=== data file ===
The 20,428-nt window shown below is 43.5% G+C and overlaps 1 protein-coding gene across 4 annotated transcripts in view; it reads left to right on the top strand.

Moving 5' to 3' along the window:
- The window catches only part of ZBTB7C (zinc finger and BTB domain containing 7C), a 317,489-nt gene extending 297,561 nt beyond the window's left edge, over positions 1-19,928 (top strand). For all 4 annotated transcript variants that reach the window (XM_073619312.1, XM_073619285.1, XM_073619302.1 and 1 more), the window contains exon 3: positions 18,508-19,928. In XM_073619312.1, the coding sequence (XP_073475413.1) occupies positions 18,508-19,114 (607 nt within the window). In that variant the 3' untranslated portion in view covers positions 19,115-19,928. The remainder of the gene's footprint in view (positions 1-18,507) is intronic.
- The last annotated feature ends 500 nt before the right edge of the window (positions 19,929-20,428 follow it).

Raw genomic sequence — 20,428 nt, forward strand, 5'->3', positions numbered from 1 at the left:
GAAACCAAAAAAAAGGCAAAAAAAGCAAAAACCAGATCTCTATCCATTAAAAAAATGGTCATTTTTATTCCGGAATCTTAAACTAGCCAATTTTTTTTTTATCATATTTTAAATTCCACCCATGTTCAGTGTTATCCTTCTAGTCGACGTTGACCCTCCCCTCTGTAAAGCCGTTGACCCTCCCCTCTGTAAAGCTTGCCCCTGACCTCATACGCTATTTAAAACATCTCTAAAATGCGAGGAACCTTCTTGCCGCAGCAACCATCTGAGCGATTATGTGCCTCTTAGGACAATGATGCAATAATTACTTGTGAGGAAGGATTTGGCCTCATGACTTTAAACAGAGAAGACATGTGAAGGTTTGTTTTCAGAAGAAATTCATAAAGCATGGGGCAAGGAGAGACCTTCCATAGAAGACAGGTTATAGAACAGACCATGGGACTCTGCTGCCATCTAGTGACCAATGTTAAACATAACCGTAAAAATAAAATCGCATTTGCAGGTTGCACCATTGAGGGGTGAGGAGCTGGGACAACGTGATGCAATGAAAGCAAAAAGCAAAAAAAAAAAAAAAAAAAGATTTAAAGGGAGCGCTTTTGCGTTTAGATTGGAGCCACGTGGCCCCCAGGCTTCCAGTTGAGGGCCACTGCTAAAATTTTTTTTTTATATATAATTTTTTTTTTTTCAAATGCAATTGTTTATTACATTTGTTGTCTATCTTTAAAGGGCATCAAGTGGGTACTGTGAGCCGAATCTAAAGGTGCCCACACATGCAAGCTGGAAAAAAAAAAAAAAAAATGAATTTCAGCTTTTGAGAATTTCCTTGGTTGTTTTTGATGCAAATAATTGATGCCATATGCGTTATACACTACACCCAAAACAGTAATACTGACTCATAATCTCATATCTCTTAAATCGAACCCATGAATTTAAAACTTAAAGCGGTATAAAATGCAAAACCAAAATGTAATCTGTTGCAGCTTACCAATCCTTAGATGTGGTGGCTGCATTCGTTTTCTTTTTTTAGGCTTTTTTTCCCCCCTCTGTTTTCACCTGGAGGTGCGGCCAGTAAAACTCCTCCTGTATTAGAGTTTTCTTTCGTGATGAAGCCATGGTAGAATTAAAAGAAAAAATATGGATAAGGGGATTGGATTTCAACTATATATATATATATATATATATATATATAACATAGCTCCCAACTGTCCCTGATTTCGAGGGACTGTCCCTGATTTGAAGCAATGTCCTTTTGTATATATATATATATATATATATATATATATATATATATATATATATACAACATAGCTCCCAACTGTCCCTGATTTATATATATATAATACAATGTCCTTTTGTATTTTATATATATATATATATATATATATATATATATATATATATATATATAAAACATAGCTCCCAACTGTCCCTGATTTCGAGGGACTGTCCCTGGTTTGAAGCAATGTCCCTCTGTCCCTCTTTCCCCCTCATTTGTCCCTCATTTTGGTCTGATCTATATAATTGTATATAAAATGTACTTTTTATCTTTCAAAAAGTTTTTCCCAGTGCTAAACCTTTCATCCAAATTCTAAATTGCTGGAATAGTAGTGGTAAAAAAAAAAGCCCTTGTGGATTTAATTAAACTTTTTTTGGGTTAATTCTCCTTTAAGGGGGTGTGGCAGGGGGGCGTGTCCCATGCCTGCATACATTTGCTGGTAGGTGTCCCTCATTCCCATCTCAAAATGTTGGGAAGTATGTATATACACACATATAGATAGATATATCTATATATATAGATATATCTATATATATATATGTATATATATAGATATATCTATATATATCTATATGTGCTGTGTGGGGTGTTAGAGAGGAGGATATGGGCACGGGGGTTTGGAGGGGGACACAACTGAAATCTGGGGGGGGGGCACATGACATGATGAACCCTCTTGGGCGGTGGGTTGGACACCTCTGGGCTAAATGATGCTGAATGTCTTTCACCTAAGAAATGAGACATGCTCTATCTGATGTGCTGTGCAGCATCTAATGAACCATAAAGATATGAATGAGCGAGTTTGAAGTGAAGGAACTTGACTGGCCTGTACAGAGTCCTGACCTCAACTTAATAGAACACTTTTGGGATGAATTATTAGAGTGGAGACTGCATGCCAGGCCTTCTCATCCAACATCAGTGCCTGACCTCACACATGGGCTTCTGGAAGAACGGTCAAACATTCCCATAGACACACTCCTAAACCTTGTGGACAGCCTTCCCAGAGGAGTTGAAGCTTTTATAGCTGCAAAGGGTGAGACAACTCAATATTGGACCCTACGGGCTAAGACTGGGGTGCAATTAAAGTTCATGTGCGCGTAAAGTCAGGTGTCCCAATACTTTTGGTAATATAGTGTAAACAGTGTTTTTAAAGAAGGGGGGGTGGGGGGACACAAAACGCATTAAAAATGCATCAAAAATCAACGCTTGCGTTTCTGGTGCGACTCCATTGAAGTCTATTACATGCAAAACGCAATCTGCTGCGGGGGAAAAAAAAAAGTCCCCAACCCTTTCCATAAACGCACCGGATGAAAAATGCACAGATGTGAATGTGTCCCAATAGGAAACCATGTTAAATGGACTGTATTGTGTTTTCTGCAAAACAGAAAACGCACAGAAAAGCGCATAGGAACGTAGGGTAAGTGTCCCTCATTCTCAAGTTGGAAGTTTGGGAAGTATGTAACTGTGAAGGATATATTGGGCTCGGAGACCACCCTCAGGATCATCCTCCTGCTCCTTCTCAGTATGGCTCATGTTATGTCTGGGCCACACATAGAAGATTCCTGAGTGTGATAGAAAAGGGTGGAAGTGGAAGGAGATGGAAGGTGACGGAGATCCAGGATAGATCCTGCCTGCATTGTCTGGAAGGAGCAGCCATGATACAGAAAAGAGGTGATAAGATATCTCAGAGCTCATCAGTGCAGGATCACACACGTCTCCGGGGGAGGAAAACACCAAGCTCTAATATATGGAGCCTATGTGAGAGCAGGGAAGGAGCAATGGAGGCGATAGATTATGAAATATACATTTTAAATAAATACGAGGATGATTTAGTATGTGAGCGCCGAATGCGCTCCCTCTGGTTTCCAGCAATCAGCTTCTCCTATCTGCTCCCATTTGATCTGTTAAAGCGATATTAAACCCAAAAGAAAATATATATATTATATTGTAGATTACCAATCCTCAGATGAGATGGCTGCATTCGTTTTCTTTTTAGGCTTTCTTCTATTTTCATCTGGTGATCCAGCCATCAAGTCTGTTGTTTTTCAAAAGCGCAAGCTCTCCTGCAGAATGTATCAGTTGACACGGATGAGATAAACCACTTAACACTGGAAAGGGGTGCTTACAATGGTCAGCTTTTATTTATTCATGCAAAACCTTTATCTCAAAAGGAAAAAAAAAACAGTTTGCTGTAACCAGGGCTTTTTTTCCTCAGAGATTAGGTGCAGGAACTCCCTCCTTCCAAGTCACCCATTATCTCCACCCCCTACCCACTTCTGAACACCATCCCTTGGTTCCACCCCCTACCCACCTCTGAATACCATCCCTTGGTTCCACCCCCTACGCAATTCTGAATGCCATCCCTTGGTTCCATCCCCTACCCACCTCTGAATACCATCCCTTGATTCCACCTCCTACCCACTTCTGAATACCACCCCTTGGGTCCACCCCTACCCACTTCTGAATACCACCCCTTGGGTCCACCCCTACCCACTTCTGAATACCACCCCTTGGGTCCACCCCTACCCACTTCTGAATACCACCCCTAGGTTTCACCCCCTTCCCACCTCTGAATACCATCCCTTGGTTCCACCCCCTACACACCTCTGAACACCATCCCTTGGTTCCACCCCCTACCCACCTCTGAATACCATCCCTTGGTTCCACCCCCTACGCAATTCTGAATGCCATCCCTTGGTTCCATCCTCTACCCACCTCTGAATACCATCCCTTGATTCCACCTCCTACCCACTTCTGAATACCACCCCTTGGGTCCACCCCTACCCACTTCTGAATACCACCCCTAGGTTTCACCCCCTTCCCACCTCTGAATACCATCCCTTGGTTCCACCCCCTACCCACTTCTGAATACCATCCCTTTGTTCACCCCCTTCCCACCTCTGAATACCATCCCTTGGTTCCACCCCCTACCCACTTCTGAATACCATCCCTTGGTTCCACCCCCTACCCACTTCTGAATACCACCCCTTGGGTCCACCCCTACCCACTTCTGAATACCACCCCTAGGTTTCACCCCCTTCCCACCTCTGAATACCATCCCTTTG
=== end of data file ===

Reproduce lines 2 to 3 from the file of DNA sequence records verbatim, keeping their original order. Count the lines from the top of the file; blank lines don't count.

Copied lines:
Moving 5' to 3' along the window:
- The window catches only part of ZBTB7C (zinc finger and BTB domain containing 7C), a 317,489-nt gene extending 297,561 nt beyond the window's left edge, over positions 1-19,928 (top strand). For all 4 annotated transcript variants that reach the window (XM_073619312.1, XM_073619285.1, XM_073619302.1 and 1 more), the window contains exon 3: positions 18,508-19,928. In XM_073619312.1, the coding sequence (XP_073475413.1) occupies positions 18,508-19,114 (607 nt within the window). In that variant the 3' untranslated portion in view covers positions 19,115-19,928. The remainder of the gene's footprint in view (positions 1-18,507) is intronic.